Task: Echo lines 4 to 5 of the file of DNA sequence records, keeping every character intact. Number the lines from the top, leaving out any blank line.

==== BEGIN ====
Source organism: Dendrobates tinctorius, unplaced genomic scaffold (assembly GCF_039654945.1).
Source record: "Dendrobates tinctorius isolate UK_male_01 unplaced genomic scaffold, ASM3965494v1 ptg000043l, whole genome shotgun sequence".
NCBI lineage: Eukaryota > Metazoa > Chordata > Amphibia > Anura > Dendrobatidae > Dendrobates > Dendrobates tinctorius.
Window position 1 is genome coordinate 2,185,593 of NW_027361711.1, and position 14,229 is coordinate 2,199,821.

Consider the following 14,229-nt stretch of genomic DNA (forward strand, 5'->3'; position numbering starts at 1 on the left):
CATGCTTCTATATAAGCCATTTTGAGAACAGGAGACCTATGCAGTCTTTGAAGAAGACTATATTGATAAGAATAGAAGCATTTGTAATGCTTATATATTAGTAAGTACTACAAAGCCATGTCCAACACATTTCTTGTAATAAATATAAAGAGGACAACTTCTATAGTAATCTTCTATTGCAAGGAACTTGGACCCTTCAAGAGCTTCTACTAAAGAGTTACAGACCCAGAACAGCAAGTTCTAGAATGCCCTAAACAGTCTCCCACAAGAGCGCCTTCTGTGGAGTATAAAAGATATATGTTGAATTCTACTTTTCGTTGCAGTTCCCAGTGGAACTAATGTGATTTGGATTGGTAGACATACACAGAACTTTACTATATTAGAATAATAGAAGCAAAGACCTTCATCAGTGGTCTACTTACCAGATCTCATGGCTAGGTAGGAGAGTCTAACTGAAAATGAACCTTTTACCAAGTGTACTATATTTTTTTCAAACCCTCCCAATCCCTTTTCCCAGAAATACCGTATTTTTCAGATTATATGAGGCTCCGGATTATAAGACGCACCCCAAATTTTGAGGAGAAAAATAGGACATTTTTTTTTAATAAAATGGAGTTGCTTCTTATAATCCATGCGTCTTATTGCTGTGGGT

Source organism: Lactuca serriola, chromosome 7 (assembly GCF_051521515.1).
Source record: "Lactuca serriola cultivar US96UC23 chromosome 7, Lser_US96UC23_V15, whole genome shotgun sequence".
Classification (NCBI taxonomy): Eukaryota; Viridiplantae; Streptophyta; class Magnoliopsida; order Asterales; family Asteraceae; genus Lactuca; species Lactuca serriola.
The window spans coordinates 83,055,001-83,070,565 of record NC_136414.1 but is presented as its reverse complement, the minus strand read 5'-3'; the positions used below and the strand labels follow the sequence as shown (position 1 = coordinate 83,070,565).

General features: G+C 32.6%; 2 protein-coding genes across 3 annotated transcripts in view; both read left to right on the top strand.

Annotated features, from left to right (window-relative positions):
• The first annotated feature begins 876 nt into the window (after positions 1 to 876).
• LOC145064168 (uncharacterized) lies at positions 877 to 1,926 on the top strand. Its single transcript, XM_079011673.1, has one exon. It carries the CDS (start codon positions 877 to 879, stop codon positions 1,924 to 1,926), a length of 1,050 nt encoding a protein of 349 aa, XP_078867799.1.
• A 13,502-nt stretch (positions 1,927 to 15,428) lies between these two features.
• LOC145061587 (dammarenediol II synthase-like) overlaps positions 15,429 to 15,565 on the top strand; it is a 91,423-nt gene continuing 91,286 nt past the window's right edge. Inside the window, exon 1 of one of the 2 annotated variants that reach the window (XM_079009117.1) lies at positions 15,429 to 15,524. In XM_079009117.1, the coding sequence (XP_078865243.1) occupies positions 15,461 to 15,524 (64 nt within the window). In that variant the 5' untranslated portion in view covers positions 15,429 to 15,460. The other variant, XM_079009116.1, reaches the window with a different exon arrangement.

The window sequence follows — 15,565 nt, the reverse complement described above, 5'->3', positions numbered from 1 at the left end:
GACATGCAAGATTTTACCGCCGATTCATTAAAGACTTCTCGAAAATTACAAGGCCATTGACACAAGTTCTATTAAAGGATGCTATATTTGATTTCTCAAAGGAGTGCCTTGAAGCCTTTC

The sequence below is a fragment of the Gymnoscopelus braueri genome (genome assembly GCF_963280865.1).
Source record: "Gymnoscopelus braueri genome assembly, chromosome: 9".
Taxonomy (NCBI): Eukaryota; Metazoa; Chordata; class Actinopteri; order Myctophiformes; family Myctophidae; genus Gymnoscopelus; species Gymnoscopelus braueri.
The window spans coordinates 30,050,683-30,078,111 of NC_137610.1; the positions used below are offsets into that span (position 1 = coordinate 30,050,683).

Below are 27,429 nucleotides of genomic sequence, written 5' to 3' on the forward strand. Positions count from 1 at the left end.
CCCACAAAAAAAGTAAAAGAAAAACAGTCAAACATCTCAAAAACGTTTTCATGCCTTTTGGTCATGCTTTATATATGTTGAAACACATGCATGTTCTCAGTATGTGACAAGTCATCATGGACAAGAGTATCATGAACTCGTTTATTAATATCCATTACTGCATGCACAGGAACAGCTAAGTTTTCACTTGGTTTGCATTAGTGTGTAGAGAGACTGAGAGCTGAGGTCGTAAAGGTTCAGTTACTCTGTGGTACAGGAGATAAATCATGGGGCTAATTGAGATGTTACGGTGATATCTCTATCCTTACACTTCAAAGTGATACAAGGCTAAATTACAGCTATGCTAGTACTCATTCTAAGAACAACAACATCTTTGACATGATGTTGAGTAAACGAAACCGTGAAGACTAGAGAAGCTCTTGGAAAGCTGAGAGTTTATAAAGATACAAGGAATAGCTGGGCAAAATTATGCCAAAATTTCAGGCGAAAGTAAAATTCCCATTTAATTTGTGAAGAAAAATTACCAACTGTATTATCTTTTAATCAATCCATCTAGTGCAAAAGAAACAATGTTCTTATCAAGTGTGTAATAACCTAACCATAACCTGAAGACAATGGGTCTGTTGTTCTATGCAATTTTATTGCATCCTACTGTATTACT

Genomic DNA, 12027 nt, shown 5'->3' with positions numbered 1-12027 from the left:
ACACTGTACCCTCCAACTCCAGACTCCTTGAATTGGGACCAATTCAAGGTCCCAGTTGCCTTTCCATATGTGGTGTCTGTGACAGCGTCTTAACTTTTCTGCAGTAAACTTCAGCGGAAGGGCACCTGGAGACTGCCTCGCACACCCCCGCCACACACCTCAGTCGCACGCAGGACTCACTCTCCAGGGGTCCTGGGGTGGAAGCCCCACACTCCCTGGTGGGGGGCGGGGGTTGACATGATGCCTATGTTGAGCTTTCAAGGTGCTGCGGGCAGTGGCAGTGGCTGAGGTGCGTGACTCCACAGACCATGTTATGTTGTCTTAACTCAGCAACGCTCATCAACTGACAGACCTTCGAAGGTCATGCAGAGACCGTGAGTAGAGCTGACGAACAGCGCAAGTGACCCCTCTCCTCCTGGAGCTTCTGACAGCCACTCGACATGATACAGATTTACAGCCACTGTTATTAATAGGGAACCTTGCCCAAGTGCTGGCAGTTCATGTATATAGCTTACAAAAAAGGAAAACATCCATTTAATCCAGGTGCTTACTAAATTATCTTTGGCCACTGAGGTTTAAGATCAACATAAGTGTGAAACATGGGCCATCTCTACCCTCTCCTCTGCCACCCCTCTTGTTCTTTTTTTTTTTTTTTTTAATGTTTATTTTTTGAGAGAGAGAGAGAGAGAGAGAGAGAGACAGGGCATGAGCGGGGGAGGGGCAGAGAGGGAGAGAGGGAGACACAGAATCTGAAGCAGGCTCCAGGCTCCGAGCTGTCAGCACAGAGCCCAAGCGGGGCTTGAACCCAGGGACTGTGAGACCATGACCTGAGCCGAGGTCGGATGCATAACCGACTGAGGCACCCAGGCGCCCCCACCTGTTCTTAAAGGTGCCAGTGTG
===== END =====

Window position 1 is genome coordinate 2,185,593 of NW_027361711.1, and position 14,229 is coordinate 2,199,821.

Consider the following 14,229-nt stretch of genomic DNA (forward strand, 5'->3'; position numbering starts at 1 on the left):